Since my team’s list of rules went far beyond management, I wanted to give some thought to the name. Both Jon’s version and my team’s adaptation were about how we work as a team and what we can expect from any team member. When considering what to name this resource, we dubbed them the Standards of Collaboration. At its core, clear expectations for behavior and communication shape how we collaborate. And for me, collaboration is paramount in shaping my team.

The Value

A job applicant once called the Standards of Collaboration the most emotionally intelligent professional resource they’ve seen. I take no credit for that — my team made the Standards of Collaboration what it is today. We are all invested in it. It’s the answer to the Standard of Collaborations’ Supervisor Rule #1: Unexpressed expectations = premeditated frustrations. It reminds me of Brené Brown’s “clear is kind” adage — it’s our daily kindness to each other.

We keep finding new ways to integrate the Standards of Collaboration in our work. Outlined below are the ways my team and others at UNICEF USA have thought to use these standards:

  • Culture Building: Developing a resource like the Standards of Collaboration is an act of culture building. Inviting your team to shape the standards gives them equity in creating an environment they want to be part of, and is a great first step toward boosting morale. This exercise can expand beyond your own department, too. At UNICEF USA, three other teams have adopted their own versions of the standards.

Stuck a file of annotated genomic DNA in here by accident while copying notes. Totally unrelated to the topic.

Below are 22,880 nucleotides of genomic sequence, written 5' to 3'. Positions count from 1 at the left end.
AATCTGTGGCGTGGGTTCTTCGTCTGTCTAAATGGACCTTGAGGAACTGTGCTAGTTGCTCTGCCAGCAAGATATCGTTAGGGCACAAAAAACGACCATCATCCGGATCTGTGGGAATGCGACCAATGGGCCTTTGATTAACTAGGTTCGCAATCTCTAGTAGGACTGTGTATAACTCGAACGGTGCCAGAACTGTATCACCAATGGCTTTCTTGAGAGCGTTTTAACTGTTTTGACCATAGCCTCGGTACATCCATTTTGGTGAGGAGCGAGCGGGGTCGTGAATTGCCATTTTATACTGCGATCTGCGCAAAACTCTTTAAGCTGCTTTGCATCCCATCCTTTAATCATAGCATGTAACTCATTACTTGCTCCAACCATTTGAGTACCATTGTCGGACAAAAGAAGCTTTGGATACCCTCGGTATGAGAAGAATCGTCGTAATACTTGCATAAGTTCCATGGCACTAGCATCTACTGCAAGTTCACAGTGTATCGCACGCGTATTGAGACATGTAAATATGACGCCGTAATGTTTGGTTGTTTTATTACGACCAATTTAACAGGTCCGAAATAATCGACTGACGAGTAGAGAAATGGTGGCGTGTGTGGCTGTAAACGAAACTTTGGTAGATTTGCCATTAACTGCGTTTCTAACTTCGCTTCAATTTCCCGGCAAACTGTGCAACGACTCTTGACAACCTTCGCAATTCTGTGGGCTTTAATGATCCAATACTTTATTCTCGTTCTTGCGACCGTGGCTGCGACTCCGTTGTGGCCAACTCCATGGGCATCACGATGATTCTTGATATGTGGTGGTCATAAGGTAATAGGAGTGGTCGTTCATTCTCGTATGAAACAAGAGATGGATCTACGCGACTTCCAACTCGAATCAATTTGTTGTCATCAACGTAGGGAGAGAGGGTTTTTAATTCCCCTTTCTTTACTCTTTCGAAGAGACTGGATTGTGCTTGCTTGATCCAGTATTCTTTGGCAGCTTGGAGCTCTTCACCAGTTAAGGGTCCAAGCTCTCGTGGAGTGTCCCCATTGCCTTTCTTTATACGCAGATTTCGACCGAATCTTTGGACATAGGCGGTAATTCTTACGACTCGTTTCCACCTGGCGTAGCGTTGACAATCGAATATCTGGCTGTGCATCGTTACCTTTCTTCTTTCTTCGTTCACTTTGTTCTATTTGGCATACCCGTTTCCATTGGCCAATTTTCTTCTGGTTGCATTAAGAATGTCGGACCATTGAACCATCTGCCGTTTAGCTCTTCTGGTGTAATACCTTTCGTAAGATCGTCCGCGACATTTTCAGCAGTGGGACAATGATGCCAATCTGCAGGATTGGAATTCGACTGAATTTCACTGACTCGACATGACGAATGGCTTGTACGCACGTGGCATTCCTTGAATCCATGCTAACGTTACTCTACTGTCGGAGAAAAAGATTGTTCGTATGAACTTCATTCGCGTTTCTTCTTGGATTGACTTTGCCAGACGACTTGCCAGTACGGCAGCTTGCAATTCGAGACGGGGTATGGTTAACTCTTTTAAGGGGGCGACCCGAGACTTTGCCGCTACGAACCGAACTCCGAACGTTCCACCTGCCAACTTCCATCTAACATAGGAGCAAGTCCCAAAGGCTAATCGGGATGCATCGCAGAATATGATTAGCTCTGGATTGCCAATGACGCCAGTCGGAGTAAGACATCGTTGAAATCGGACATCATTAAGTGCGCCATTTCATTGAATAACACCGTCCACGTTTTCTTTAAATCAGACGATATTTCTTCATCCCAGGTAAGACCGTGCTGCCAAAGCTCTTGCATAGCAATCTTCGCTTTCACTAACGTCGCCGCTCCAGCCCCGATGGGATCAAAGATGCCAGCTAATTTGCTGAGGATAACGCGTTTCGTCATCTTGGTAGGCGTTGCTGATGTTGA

• Secure Vulnerability: This involves leading when it feels beyond the capacity of our role, trying something new and being reassured that if we fail, we are not a failure.
  • Feedback: I often point to specific rules from the Standards of Collaboration in real-time feedback throughout daily work, during weekly check-in feedback and annual reviews.
  • Team Meetings: At team meetings, we try to be mindful of when to reinforce specific rules, saving coaching moments for one-on-one discussions. We also carve out time during team meetings to review specific rules we feel we are struggling with and find ways to recommit to them.
  • Interview Process: We began sharing the standards with interview applicants, as it seemed to be a natural fit. As a job applicant, you want to get a pulse on a team’s culture — what better way to show our collaboration than through the thoughtfulness and intentionality of this approach.
  • Annual Updates: The Standards of Collaboration is a living document. We update them after missteps or successes, when our team grows and even when communication norms go out of date (for example, switching internal chat platforms). Keeping the document current is a continuous team effort.

We had clearly built a framework people are hungry for within UNICEF USA and it has become an influential tool throughout the organization.

Want more insight into Jon Thorsen’s OG Management Rules? Click here to read a conversation between Nadeau and Thorsen on how the influential rules came to be.